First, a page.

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How to Choose Between Fixed vs Variable Rate Mortgages

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Although many of us would like to buy a house with the upfront crash, realistically, it’s not happening for a lot of us. That’s where mortgages come in, providing you with the money to acquire and finance a home over time. Mortgages come in all sizes and shapes. From open vs. closed to fixed rate vs. variable rate, and terms ranging from a few months to years, even over a decade.

While mortgages offer a great financial solution, finding the right mortgage involves more than creditworthiness or raising an adequate down payment. A good credit score guarantees mortgage approval, but what option best suits your needs and situation? On face value, a mortgage with the lowest interest rate is seemingly the best, but various factors impact the total cost. Understanding the difference between fixed and variable rates can help you pick a mortgage matching your risk tolerance and other financial considerations. Let’s look at some aspects to help you make an informed decision on finding the right mortgage.

Fixed vs Variable Rate Mortgages

Fixed-Rate Mortgage Definition

The interest rate remains the same throughout the mortgage term. This means you pay the same monthly amount, which accounts for the interest and principal repayment.

Variable-Rate Mortgage Definition

The interest rate is tied to the prime rate. This means it varies per the prime rate and can fluctuate, increasing the interest or reducing it in certain periods throughout the mortgage term.

Pros & Cons of a Fixed-Rate Mortgage

Pros: Predictability and stability are the main advantages of the fixed-rate mortgage. Since the interest rate is constant, you know how much money goes to the interest and the principal. This means you can predict how long the mortgage repayment will take. Stable repayments give you peace of mind and help you make effective financial plans.

Cons: The primary disadvantage of the fixed-rate mortgage is the high cost. You can expect a higher interest rate compared to a variable rate mortgage. While it is a small price to pay for consistency, it increases the total cost of the loan. Moreover, should you decide to break the contract, for example, if you want to sell the property, you will incur a higher break penalty.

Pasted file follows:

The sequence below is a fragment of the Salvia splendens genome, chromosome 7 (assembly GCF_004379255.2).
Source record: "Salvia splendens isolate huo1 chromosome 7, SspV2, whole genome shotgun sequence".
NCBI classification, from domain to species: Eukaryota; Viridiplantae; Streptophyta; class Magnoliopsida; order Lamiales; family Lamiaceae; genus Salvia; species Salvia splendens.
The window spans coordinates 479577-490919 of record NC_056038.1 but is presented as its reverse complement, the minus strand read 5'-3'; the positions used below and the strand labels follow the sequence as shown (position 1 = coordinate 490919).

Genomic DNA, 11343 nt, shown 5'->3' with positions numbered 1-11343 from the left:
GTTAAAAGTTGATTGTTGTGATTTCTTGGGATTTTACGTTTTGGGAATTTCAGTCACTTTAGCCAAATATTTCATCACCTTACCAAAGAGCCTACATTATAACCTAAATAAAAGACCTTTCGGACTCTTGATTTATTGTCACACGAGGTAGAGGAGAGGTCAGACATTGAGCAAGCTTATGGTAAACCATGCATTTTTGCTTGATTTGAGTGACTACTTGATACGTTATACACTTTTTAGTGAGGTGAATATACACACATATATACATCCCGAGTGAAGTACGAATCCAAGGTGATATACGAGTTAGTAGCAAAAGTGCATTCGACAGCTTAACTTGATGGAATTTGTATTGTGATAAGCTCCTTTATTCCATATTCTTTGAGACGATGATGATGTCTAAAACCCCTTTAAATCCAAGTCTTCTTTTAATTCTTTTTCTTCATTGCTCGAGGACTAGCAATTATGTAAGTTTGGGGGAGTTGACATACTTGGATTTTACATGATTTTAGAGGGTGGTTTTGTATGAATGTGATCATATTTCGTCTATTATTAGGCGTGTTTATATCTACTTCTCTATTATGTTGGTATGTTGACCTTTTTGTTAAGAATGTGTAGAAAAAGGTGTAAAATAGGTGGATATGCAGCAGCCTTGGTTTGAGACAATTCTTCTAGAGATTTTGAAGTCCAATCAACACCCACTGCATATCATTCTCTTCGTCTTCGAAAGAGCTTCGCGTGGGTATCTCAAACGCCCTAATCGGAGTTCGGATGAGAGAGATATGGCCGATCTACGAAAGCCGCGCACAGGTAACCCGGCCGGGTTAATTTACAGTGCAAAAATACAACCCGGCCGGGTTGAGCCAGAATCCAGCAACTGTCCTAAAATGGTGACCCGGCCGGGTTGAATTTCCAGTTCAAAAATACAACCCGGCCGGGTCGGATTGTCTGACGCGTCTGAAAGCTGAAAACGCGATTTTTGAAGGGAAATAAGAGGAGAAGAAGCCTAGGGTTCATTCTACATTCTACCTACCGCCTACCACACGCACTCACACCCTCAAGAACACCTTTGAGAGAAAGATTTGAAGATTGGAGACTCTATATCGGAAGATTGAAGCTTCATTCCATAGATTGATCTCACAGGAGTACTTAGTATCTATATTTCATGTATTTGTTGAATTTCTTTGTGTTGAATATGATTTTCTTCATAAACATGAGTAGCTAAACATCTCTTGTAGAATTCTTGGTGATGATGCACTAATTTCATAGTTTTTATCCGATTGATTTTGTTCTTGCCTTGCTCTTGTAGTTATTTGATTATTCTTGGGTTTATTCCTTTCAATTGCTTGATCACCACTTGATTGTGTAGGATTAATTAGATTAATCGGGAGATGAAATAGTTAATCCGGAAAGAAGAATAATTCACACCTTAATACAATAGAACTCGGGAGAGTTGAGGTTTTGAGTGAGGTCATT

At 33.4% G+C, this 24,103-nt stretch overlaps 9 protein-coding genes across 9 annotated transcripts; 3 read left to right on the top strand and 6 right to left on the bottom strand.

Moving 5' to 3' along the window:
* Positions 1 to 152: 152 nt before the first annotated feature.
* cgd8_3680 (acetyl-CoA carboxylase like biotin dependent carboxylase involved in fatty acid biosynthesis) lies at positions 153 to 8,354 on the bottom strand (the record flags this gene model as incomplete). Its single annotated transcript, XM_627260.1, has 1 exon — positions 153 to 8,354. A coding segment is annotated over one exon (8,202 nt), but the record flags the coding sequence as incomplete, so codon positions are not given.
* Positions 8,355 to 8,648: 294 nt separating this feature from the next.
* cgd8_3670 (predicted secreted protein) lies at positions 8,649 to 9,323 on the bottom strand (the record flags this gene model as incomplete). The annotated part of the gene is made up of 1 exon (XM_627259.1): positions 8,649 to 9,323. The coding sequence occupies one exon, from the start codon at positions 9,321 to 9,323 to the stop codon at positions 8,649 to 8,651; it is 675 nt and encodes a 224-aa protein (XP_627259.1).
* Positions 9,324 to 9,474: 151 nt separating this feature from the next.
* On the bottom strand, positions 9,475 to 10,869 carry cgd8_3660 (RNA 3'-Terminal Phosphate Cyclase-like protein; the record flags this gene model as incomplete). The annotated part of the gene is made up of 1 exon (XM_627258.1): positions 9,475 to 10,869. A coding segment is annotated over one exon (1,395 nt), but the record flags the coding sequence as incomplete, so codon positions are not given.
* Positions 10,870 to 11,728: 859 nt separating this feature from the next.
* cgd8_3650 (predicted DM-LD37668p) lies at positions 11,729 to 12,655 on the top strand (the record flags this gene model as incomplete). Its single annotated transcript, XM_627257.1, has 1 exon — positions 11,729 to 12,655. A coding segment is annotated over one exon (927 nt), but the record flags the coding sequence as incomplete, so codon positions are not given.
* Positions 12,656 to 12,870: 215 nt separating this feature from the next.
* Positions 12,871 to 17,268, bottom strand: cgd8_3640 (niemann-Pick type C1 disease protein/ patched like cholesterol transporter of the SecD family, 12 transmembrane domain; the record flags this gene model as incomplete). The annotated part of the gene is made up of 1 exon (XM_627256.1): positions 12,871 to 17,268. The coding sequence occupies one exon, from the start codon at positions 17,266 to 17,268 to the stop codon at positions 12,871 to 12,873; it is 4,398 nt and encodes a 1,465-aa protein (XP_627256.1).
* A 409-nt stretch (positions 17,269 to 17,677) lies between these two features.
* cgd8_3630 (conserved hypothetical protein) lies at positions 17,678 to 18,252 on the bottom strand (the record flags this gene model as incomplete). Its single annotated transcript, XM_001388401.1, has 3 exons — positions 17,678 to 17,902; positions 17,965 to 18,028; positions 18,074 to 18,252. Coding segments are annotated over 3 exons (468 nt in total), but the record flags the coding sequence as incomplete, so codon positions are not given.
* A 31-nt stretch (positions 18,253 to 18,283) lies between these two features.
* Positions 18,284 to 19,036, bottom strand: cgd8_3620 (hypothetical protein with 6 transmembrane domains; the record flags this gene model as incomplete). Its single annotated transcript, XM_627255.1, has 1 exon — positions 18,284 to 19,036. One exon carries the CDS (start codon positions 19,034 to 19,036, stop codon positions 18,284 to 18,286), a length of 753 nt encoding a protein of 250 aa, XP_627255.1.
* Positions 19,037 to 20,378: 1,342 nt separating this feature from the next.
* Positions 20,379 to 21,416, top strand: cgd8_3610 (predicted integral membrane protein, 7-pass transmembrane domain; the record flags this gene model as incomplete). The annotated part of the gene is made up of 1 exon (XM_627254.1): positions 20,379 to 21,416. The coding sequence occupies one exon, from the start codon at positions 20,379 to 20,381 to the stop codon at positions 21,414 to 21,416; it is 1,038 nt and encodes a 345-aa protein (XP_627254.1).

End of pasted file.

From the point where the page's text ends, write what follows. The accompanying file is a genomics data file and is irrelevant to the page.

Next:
Pros & Cons of a Variable-Rate Mortgage

Pros: The most notable variable rate mortgage advantage is the lower interest rates. If the interest rates don’t go high, you can potentially enjoy lower loan costs. If the prime rate falls during the mortgage terms, you stand a chance to enjoy lower total loan costs. Other pros of the variable rate mortgage are the lower penalty if you break the mortgage contract and the flexibility to switch to a fixed-rate mortgage.

Cons: The major downsides of the variable rate mortgage are lack of stability and the potential of incurring higher loan costs. Due to the prime rate fluctuation, the interest rate can increase, meaning most of your repayment goes to the interest, increasing the loan cost. Moreover, if you convert, the current interest rate will apply, which could be higher, further increasing the total cost.

What's the prime rate, and why is it relevant?

The simplest prime rate definition is, it’s the banks’ interest rate for the most qualified borrowers. The most qualified borrowers are those with excellent credit scores. For the banks, these candidates are mostly corporations. The prime rate is significantly reliant on the federal funds rate, which is the interest rate the banks charge other banks that borrow money overnight.

As you consider your loan cost, especially if you are leaning more towards a variable rate mortgage,

How to choose between fixed and variable mortgage?

On face value, if you yearn for peace of mind, a fixed-rate mortgage is recommended since the interest rate remains the same. However, if you speculate favourable prime rate changes, meaning it will more likely stay the same or decrease, a variable rate mortgage is ideal since you will enjoy lower mortgage costs.

Besides the interest, your risk tolerance and plans within the loan term also count. If you don’t fancy taking financial risks, a fixed-rate mortgage is ideal since you know how much and how long it will take to repay the loan.

Your near-future plans can also help you choose between fixed rate vs variable rate considering the potential to break the mortgage contract. For instance, if you expect to sell and move or access a huge chunk of funds that can be used for lump sum mortgage payments, a variable-rate mortgage is ideal since you won’t incur hefty penalties.

Final Thoughts

When choosing between a fixed vs variable rate for your mortgage, it’s important not to jump into an option because of a low-interest rate. Look at the bigger picture for a vivid idea of the total mortgage cost. There is no one-size-fits-all answer on the best option to pick since it depends on your unique situation. Considering your immediate and expected financial situation is the most effective way to ensure you make an informed mortgage decision.

Frequently Asked Questions

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